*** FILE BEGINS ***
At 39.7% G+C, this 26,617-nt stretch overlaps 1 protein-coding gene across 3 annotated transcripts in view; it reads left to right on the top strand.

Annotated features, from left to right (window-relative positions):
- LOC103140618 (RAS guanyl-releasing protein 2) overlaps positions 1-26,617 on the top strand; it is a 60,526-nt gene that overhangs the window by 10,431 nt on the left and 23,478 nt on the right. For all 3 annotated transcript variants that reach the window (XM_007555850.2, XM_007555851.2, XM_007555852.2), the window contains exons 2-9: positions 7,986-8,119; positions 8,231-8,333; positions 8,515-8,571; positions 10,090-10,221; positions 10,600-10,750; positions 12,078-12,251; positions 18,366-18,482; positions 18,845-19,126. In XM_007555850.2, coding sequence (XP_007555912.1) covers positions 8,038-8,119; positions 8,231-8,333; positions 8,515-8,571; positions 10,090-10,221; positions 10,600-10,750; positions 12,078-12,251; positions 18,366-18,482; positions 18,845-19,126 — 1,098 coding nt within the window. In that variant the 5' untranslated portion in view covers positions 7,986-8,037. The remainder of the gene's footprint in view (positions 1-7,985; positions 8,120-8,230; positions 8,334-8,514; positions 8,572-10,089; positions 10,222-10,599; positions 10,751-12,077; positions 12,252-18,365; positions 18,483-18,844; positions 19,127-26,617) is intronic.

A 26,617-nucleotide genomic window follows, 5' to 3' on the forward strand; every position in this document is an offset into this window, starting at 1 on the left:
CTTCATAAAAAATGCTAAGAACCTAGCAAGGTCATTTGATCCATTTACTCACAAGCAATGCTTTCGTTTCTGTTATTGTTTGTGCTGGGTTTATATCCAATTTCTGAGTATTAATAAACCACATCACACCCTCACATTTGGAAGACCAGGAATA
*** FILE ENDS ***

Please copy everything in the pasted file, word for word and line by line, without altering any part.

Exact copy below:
At 39.7% G+C, this 26,617-nt stretch overlaps 1 protein-coding gene across 3 annotated transcripts in view; it reads left to right on the top strand.

Annotated features, from left to right (window-relative positions):
- LOC103140618 (RAS guanyl-releasing protein 2) overlaps positions 1-26,617 on the top strand; it is a 60,526-nt gene that overhangs the window by 10,431 nt on the left and 23,478 nt on the right. For all 3 annotated transcript variants that reach the window (XM_007555850.2, XM_007555851.2, XM_007555852.2), the window contains exons 2-9: positions 7,986-8,119; positions 8,231-8,333; positions 8,515-8,571; positions 10,090-10,221; positions 10,600-10,750; positions 12,078-12,251; positions 18,366-18,482; positions 18,845-19,126. In XM_007555850.2, coding sequence (XP_007555912.1) covers positions 8,038-8,119; positions 8,231-8,333; positions 8,515-8,571; positions 10,090-10,221; positions 10,600-10,750; positions 12,078-12,251; positions 18,366-18,482; positions 18,845-19,126 — 1,098 coding nt within the window. In that variant the 5' untranslated portion in view covers positions 7,986-8,037. The remainder of the gene's footprint in view (positions 1-7,985; positions 8,120-8,230; positions 8,334-8,514; positions 8,572-10,089; positions 10,222-10,599; positions 10,751-12,077; positions 12,252-18,365; positions 18,483-18,844; positions 19,127-26,617) is intronic.

A 26,617-nucleotide genomic window follows, 5' to 3' on the forward strand; every position in this document is an offset into this window, starting at 1 on the left:
CTTCATAAAAAATGCTAAGAACCTAGCAAGGTCATTTGATCCATTTACTCACAAGCAATGCTTTCGTTTCTGTTATTGTTTGTGCTGGGTTTATATCCAATTTCTGAGTATTAATAAACCACATCACACCCTCACATTTGGAAGACCAGGAATA